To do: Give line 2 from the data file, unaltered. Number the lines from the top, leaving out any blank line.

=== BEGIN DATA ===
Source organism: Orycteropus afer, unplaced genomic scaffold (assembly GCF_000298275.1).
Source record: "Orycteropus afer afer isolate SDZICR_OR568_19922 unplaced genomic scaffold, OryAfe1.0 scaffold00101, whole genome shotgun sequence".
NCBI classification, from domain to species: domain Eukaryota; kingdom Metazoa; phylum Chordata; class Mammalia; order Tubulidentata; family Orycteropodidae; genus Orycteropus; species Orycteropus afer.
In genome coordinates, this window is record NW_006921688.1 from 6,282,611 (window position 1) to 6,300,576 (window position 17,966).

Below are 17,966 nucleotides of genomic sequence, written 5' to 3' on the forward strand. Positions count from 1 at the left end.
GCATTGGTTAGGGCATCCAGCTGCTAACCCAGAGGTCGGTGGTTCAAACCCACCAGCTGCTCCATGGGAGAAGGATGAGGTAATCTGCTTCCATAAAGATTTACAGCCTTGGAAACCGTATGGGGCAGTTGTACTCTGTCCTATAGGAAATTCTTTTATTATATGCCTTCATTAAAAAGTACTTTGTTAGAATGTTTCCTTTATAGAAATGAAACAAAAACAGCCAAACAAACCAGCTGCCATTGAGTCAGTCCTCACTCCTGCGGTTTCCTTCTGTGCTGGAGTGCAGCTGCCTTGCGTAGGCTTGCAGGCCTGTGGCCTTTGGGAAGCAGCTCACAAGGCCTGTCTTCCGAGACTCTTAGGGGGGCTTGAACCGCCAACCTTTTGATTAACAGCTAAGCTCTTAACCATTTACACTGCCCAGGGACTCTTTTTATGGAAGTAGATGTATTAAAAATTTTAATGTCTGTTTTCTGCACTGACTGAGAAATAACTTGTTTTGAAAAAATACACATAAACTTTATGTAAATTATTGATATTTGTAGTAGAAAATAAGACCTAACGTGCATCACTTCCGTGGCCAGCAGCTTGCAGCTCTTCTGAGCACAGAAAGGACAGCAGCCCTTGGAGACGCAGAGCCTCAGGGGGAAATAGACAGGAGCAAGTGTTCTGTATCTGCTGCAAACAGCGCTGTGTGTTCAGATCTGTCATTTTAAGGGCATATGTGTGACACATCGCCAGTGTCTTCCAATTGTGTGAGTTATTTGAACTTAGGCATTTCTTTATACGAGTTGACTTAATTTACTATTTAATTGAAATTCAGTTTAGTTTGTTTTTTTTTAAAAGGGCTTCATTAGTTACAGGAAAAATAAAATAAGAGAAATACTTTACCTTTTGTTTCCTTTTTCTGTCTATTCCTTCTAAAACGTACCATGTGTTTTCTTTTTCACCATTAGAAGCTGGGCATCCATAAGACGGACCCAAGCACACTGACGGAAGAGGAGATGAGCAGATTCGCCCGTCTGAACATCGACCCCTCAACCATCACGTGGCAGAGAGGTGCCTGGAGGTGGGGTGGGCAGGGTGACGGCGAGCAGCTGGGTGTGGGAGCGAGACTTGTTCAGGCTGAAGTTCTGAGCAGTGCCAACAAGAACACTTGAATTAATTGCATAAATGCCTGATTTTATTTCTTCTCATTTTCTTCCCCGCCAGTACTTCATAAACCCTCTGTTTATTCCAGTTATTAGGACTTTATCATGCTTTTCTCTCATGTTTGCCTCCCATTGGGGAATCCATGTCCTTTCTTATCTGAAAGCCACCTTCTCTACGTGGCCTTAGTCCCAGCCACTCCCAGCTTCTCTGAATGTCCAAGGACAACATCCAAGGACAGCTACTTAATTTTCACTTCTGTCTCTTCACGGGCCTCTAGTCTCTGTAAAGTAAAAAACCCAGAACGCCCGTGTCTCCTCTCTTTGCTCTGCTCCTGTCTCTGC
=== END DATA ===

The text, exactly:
Source record: "Orycteropus afer afer isolate SDZICR_OR568_19922 unplaced genomic scaffold, OryAfe1.0 scaffold00101, whole genome shotgun sequence".